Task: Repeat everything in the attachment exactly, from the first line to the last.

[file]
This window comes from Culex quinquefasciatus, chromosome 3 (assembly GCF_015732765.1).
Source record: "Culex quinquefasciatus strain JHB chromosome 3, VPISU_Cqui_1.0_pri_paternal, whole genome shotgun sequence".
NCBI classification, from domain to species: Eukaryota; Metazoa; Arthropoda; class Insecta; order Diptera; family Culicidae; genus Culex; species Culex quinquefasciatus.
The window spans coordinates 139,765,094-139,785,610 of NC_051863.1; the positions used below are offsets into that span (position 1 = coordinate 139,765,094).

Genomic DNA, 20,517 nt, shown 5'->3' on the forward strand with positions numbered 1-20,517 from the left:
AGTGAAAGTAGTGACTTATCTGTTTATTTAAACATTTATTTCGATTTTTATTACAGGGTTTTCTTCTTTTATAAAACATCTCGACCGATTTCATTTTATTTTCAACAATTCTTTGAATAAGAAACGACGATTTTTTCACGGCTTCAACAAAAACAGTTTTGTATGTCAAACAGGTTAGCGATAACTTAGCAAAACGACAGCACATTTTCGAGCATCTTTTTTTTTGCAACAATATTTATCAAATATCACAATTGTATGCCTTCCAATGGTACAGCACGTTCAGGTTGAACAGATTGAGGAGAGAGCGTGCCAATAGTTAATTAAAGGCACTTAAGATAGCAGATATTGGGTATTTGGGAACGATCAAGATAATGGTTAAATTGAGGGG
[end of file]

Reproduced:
This window comes from Culex quinquefasciatus, chromosome 3 (assembly GCF_015732765.1).
Source record: "Culex quinquefasciatus strain JHB chromosome 3, VPISU_Cqui_1.0_pri_paternal, whole genome shotgun sequence".
NCBI classification, from domain to species: Eukaryota; Metazoa; Arthropoda; class Insecta; order Diptera; family Culicidae; genus Culex; species Culex quinquefasciatus.
The window spans coordinates 139,765,094-139,785,610 of NC_051863.1; the positions used below are offsets into that span (position 1 = coordinate 139,765,094).

Genomic DNA, 20,517 nt, shown 5'->3' on the forward strand with positions numbered 1-20,517 from the left:
AGTGAAAGTAGTGACTTATCTGTTTATTTAAACATTTATTTCGATTTTTATTACAGGGTTTTCTTCTTTTATAAAACATCTCGACCGATTTCATTTTATTTTCAACAATTCTTTGAATAAGAAACGACGATTTTTTCACGGCTTCAACAAAAACAGTTTTGTATGTCAAACAGGTTAGCGATAACTTAGCAAAACGACAGCACATTTTCGAGCATCTTTTTTTTTGCAACAATATTTATCAAATATCACAATTGTATGCCTTCCAATGGTACAGCACGTTCAGGTTGAACAGATTGAGGAGAGAGCGTGCCAATAGTTAATTAAAGGCACTTAAGATAGCAGATATTGGGTATTTGGGAACGATCAAGATAATGGTTAAATTGAGGGG